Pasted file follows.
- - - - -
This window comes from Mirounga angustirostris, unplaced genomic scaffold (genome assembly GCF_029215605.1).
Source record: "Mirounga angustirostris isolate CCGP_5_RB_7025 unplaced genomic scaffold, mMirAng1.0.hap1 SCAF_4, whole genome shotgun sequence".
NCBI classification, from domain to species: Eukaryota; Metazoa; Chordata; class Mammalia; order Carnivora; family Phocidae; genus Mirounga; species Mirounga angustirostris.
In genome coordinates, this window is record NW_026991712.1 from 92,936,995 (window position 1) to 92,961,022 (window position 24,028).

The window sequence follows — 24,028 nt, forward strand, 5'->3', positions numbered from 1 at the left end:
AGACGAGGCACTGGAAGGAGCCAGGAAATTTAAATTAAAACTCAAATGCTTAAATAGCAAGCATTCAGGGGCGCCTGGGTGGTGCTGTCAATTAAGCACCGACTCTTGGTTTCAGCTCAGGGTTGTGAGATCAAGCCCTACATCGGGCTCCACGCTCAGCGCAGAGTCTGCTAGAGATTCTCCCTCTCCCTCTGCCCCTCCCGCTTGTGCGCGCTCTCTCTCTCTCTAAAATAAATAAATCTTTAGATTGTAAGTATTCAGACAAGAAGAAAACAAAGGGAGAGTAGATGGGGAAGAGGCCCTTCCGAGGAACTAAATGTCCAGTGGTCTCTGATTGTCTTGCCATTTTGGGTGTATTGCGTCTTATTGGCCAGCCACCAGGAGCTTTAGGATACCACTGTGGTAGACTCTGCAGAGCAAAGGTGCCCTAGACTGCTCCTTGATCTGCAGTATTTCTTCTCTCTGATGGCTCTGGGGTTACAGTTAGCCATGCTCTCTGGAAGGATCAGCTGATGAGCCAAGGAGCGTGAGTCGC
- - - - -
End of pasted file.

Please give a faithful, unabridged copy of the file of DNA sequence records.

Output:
This window comes from Mirounga angustirostris, unplaced genomic scaffold (genome assembly GCF_029215605.1).
Source record: "Mirounga angustirostris isolate CCGP_5_RB_7025 unplaced genomic scaffold, mMirAng1.0.hap1 SCAF_4, whole genome shotgun sequence".
NCBI classification, from domain to species: Eukaryota; Metazoa; Chordata; class Mammalia; order Carnivora; family Phocidae; genus Mirounga; species Mirounga angustirostris.
In genome coordinates, this window is record NW_026991712.1 from 92,936,995 (window position 1) to 92,961,022 (window position 24,028).

The window sequence follows — 24,028 nt, forward strand, 5'->3', positions numbered from 1 at the left end:
AGACGAGGCACTGGAAGGAGCCAGGAAATTTAAATTAAAACTCAAATGCTTAAATAGCAAGCATTCAGGGGCGCCTGGGTGGTGCTGTCAATTAAGCACCGACTCTTGGTTTCAGCTCAGGGTTGTGAGATCAAGCCCTACATCGGGCTCCACGCTCAGCGCAGAGTCTGCTAGAGATTCTCCCTCTCCCTCTGCCCCTCCCGCTTGTGCGCGCTCTCTCTCTCTCTAAAATAAATAAATCTTTAGATTGTAAGTATTCAGACAAGAAGAAAACAAAGGGAGAGTAGATGGGGAAGAGGCCCTTCCGAGGAACTAAATGTCCAGTGGTCTCTGATTGTCTTGCCATTTTGGGTGTATTGCGTCTTATTGGCCAGCCACCAGGAGCTTTAGGATACCACTGTGGTAGACTCTGCAGAGCAAAGGTGCCCTAGACTGCTCCTTGATCTGCAGTATTTCTTCTCTCTGATGGCTCTGGGGTTACAGTTAGCCATGCTCTCTGGAAGGATCAGCTGATGAGCCAAGGAGCGTGAGTCGC